In Jesus’ day, there were probably as many contentious divisions, animosities and stereotypes as there are today. If “us vs them” talk is inflammatory now, it was undoubtedly also inflammatory then. Thus, when Jesus said these classifications that would separate the powerful, privileged, and in-crowd from all others were unimportant, he was treading on dangerous political ground. People at that time would undoubtedly have pushed back. What is more obvious, they might have asked, than differences between Jew and Gentile, slave and master, women and men? How dare this prophet named Jesus tell us that, in effect, God does not favor us more than them?
As natural as these sentiments may be, there are good reasons to avoid them. In Galatians, Jesus tells us not to demonize other groups of people. Jesus tells us we should be particularly uncomfortable when some folks use His name and quote Scripture to divide us and assert their own moral superiority. The Christmas story, in the person of Jesus, is one of reconciliation, not division.
Of course, evil exists. Of course, some people use religion to further their evil purposes. Of course, some awful and misguided people have singled out Christians for their indefensible and horrific acts. All the more reason to follow the One who would look past divisions and tell us we are all the same in God’s eyes, that our God cares for them as much as for us. No, God does not love evil. God loves people, and God always extends an invitation to those who have gone astray to mend their ways. And that’s a good thing for you and me. I need a God who forgives. I want a God who expects more of me. I trust you do, too.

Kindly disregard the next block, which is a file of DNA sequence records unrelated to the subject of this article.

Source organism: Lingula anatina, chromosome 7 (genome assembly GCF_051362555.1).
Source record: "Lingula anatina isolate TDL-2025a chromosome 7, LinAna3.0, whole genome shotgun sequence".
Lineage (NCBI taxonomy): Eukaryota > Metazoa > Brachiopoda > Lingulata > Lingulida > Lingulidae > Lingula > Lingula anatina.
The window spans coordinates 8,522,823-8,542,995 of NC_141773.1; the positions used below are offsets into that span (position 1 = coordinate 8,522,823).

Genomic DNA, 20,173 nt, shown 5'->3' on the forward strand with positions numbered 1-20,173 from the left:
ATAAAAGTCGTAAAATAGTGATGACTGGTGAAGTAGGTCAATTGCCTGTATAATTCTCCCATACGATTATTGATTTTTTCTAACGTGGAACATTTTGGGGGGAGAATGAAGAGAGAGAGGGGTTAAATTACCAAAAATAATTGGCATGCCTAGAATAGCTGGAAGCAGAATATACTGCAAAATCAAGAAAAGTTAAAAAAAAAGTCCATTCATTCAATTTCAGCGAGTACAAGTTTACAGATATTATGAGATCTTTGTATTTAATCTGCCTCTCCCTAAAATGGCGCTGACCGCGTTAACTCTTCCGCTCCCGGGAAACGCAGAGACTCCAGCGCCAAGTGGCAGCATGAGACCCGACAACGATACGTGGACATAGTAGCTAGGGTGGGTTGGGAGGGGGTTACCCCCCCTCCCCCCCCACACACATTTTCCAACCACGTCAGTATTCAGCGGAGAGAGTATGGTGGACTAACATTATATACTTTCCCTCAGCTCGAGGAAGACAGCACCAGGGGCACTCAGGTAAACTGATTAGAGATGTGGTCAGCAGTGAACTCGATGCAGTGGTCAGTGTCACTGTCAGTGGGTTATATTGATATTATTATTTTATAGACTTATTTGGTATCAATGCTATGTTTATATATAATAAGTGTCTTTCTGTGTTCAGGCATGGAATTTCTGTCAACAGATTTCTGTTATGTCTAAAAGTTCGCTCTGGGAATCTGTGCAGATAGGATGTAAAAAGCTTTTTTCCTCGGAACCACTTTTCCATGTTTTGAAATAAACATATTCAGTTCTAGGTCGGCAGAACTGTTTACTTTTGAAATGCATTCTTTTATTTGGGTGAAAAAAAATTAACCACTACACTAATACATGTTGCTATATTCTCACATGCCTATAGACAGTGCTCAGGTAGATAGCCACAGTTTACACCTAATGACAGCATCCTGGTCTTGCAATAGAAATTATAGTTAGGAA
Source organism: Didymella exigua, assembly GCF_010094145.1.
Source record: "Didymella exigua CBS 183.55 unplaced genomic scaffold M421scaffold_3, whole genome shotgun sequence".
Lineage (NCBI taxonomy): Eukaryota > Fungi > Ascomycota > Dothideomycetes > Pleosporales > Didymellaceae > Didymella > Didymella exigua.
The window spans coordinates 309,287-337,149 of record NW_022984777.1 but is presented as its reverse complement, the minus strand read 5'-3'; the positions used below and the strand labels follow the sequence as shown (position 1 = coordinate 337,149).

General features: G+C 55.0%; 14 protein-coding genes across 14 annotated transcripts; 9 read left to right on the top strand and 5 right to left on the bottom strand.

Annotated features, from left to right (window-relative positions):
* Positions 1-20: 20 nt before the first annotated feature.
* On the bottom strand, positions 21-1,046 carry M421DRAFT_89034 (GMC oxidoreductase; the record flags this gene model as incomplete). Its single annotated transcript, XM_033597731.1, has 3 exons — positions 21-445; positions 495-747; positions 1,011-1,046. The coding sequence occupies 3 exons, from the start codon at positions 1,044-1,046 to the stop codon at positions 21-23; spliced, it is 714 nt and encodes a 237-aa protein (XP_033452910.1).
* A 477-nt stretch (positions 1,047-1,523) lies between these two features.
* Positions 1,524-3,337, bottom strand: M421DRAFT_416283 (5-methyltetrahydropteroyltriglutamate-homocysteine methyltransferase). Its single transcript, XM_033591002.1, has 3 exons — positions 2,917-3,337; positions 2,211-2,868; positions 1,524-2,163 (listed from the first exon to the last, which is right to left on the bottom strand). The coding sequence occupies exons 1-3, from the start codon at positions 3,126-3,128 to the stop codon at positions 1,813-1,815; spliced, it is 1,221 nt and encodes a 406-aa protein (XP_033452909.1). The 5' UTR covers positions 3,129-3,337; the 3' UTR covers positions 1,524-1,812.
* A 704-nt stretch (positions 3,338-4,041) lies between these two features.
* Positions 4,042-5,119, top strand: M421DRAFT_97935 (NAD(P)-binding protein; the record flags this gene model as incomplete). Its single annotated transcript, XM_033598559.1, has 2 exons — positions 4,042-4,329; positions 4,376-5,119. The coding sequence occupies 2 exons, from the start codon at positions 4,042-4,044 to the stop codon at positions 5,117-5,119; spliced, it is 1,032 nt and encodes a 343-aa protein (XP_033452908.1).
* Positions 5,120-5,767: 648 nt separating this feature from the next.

When I anticipate seeing the baby Jesus during this Advent season, I expect to welcome a savior who would reconcile and heal. I expect to see a “balm in Gilead,” one who would make us and our neighbors whole. I expect to see a baby who will become a man and traffic with those that others avoid — with social outcasts and sinners.
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The Bible tells us the baby Jesus promises a kingdom dominated by mutual respect and love. To be sure, this is a world that will always be populated by Jews and Gentiles, the rich and the poor, men and women, but it is also one in which those differences, from a spiritual point of view, are not very important.
Scott Kretchmar is a retired Penn State Professor and is training to be a certified lay pastor in the Presbyterian Church.